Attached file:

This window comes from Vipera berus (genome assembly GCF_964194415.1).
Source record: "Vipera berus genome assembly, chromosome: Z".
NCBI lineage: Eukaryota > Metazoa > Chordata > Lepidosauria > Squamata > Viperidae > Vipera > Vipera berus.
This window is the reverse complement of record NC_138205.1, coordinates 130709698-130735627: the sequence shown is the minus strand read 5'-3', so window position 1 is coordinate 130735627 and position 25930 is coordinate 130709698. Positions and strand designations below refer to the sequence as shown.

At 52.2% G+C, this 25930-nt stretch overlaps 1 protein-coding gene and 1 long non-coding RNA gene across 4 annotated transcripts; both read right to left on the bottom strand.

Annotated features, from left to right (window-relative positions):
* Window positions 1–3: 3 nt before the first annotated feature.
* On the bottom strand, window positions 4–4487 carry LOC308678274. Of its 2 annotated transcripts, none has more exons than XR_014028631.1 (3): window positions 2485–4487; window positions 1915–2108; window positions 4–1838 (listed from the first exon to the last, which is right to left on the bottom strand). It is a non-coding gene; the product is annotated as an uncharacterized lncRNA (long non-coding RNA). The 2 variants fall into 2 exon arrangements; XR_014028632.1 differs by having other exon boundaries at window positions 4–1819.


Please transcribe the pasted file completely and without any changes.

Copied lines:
This window comes from Vipera berus (genome assembly GCF_964194415.1).
Source record: "Vipera berus genome assembly, chromosome: Z".
NCBI lineage: Eukaryota > Metazoa > Chordata > Lepidosauria > Squamata > Viperidae > Vipera > Vipera berus.
This window is the reverse complement of record NC_138205.1, coordinates 130709698-130735627: the sequence shown is the minus strand read 5'-3', so window position 1 is coordinate 130735627 and position 25930 is coordinate 130709698. Positions and strand designations below refer to the sequence as shown.

At 52.2% G+C, this 25930-nt stretch overlaps 1 protein-coding gene and 1 long non-coding RNA gene across 4 annotated transcripts; both read right to left on the bottom strand.

Annotated features, from left to right (window-relative positions):
* Window positions 1–3: 3 nt before the first annotated feature.
* On the bottom strand, window positions 4–4487 carry LOC308678274. Of its 2 annotated transcripts, none has more exons than XR_014028631.1 (3): window positions 2485–4487; window positions 1915–2108; window positions 4–1838 (listed from the first exon to the last, which is right to left on the bottom strand). It is a non-coding gene; the product is annotated as an uncharacterized lncRNA (long non-coding RNA). The 2 variants fall into 2 exon arrangements; XR_014028632.1 differs by having other exon boundaries at window positions 4–1819.